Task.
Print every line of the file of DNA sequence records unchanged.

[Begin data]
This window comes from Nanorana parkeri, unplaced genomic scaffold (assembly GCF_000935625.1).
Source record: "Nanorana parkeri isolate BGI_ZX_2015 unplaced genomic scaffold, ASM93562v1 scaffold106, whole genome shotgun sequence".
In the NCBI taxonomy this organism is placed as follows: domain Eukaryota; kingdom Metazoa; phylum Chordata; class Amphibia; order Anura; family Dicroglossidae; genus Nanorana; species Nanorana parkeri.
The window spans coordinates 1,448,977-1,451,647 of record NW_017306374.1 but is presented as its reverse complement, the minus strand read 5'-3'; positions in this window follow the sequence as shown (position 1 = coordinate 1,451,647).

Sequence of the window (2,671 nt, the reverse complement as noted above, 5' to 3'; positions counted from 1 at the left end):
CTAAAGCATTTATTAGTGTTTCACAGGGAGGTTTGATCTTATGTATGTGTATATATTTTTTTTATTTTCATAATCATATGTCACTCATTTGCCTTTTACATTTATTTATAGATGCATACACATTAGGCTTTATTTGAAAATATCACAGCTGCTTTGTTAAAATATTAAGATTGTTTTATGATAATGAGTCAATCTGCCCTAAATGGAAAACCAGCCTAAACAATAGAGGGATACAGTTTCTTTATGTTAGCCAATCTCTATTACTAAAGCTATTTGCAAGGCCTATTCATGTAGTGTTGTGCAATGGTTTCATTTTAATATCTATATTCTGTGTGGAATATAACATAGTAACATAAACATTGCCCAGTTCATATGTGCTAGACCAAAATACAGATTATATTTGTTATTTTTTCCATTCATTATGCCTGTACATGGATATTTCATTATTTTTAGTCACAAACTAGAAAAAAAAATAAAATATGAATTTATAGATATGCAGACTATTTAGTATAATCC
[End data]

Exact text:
This window comes from Nanorana parkeri, unplaced genomic scaffold (assembly GCF_000935625.1).
Source record: "Nanorana parkeri isolate BGI_ZX_2015 unplaced genomic scaffold, ASM93562v1 scaffold106, whole genome shotgun sequence".
In the NCBI taxonomy this organism is placed as follows: domain Eukaryota; kingdom Metazoa; phylum Chordata; class Amphibia; order Anura; family Dicroglossidae; genus Nanorana; species Nanorana parkeri.
The window spans coordinates 1,448,977-1,451,647 of record NW_017306374.1 but is presented as its reverse complement, the minus strand read 5'-3'; positions in this window follow the sequence as shown (position 1 = coordinate 1,451,647).

Sequence of the window (2,671 nt, the reverse complement as noted above, 5' to 3'; positions counted from 1 at the left end):
CTAAAGCATTTATTAGTGTTTCACAGGGAGGTTTGATCTTATGTATGTGTATATATTTTTTTTATTTTCATAATCATATGTCACTCATTTGCCTTTTACATTTATTTATAGATGCATACACATTAGGCTTTATTTGAAAATATCACAGCTGCTTTGTTAAAATATTAAGATTGTTTTATGATAATGAGTCAATCTGCCCTAAATGGAAAACCAGCCTAAACAATAGAGGGATACAGTTTCTTTATGTTAGCCAATCTCTATTACTAAAGCTATTTGCAAGGCCTATTCATGTAGTGTTGTGCAATGGTTTCATTTTAATATCTATATTCTGTGTGGAATATAACATAGTAACATAAACATTGCCCAGTTCATATGTGCTAGACCAAAATACAGATTATATTTGTTATTTTTTCCATTCATTATGCCTGTACATGGATATTTCATTATTTTTAGTCACAAACTAGAAAAAAAAATAAAATATGAATTTATAGATATGCAGACTATTTAGTATAATCC